VO: That would be amazing Oliver. You’ll have to help us with a project grant for that initiative. Speaking of new ideas and projects, can you tell me about some of the things you’re working on right now?
OH: Seeking sponsors, commissions, residencies and support for (in order of conceptual history):
a) the Photophone project
b) Reading the Similkameen (a documentary on the Similikameen river read as information)
c) experiments in fog & water screens — sort of a live compositing screening/sculptural presentation system
d) a dramatic script, Blessed, that speaks to Vancouver — an Iñárritu formally inspired raincoast magic realist script
e) most currently/active — Citizen Planet: The Empire of Meaning, a speculative documentary/ebook on governance in the digital age
The human species has entered a new phase of evolution; we have the ability to define clearly and with some precision our own evolutionary path as the result of our increasing facility with a technology that is nearing the realm of the fantastical. I am not talking about advancing democracy by making more efficient and sticky electronic bulletin boards or proposing that direct democracy will be hastened by the inclusion of a comment thread on a news story. The ambitions of the project and the covenant of the exponential curve of humanities’ growing computational and technological ability are acutely dramatic and beyond vivid.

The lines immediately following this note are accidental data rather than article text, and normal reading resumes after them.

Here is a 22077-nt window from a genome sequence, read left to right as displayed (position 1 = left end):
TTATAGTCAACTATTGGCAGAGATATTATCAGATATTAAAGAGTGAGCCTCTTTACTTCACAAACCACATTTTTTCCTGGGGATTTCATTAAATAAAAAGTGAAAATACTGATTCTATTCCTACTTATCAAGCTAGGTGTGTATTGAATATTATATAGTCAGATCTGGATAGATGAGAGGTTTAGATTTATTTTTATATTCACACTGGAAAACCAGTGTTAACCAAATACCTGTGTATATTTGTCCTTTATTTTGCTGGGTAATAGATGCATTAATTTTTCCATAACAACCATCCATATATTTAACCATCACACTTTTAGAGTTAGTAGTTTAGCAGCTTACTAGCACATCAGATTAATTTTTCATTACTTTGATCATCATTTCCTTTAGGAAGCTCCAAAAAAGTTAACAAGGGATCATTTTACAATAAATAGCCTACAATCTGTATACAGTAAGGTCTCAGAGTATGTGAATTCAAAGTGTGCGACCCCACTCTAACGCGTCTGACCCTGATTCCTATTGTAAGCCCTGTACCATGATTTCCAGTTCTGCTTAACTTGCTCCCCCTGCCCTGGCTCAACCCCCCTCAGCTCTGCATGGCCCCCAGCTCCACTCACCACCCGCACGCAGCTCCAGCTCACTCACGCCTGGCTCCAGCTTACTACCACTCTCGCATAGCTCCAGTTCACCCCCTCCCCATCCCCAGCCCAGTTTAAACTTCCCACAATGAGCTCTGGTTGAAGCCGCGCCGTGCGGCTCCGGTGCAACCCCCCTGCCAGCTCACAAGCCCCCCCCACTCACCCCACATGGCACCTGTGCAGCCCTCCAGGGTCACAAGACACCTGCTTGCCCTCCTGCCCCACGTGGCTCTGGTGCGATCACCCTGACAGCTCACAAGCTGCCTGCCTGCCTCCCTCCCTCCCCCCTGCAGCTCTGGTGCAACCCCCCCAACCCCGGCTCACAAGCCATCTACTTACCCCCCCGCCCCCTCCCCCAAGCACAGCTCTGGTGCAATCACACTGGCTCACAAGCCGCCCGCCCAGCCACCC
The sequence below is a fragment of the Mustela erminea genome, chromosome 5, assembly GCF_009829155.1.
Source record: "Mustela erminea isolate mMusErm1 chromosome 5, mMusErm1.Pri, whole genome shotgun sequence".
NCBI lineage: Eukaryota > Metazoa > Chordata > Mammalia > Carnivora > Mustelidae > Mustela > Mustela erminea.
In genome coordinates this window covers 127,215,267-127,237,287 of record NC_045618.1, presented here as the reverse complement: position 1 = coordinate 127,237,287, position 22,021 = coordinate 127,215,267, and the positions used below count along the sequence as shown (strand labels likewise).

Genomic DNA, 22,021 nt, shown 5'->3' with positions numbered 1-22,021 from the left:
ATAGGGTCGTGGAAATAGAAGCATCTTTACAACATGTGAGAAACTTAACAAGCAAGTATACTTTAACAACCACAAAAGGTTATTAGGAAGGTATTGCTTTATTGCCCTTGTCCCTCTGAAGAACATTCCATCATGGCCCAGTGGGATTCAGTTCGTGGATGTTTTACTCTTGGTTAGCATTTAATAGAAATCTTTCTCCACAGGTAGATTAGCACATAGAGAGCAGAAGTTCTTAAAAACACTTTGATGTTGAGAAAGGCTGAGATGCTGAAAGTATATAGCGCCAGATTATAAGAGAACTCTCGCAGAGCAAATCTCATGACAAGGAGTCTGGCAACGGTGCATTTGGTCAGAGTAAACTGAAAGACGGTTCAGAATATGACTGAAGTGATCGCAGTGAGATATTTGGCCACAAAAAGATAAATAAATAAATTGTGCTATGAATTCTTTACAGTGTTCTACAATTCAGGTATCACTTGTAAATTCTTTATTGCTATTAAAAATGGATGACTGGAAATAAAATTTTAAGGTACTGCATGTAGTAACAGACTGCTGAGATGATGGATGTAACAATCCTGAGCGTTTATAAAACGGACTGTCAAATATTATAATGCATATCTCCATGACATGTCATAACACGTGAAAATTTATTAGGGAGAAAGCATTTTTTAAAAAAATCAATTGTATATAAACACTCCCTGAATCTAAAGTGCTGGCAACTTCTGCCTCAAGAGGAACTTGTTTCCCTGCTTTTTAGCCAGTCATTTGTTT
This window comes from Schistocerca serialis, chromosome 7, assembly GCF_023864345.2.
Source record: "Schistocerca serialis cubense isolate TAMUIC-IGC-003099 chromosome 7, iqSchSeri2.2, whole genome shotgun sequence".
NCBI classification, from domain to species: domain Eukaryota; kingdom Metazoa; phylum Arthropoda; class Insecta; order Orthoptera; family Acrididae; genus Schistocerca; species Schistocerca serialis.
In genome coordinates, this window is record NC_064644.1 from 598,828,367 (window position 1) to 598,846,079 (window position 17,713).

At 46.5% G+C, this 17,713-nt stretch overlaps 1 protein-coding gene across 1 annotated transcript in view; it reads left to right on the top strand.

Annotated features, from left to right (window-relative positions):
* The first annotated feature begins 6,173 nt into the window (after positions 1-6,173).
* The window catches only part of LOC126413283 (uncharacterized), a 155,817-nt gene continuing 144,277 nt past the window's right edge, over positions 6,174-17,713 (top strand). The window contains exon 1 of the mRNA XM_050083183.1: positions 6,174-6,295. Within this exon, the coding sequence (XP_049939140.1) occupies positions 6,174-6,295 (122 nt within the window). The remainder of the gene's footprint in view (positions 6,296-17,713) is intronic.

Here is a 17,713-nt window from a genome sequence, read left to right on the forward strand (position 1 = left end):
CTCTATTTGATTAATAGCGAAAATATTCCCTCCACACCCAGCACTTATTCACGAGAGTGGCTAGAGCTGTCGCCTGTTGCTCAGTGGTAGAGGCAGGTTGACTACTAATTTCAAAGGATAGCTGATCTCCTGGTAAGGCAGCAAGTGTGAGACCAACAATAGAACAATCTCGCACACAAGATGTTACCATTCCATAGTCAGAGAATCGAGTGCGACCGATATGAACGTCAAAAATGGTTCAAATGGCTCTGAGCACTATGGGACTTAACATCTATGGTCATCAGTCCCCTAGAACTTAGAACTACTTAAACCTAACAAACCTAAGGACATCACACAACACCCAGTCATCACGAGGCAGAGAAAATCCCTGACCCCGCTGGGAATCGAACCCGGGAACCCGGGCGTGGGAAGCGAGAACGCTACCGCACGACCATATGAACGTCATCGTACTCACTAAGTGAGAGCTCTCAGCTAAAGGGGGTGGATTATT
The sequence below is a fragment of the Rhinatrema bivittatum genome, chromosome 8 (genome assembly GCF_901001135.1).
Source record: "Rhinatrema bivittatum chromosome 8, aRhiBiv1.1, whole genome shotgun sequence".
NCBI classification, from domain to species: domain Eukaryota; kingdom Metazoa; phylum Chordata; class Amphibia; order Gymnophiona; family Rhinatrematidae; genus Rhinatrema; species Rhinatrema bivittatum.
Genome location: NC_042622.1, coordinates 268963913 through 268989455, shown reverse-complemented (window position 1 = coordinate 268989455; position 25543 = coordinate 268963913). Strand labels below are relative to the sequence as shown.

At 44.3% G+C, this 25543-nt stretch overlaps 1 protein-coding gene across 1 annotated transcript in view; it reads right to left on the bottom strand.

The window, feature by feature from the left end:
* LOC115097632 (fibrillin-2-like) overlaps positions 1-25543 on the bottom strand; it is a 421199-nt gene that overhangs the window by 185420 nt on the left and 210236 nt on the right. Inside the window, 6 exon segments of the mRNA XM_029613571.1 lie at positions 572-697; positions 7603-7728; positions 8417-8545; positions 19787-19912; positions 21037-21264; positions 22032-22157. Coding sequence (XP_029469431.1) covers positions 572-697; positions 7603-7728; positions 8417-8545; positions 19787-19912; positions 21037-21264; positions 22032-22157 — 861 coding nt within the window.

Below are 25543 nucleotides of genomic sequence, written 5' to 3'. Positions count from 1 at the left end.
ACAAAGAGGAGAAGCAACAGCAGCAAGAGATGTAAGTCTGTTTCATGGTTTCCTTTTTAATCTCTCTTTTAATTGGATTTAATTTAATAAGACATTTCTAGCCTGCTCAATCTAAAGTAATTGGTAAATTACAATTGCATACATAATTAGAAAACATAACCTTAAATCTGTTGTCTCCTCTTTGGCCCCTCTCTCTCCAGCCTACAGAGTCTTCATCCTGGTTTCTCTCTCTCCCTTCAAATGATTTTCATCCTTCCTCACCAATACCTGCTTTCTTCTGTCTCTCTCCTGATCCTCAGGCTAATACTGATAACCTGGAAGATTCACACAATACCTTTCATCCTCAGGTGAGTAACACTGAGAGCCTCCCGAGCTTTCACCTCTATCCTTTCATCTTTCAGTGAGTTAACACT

I am working at crowd funding/sourcing Citizen Planet: The Empire of Meaning on the new dana crowd funding site.
f) finding an archival home for some of my early films and finding some cultural institution to finance the digital transfer of the film, Determinations (70 minutes, 16mm, 1987, on the Squamish Five Direct Action Group).
VO: Thanks very much for this conversation Oliver. Your energy and engagement are truly inspirational. We look forward to your next submission to Video Out.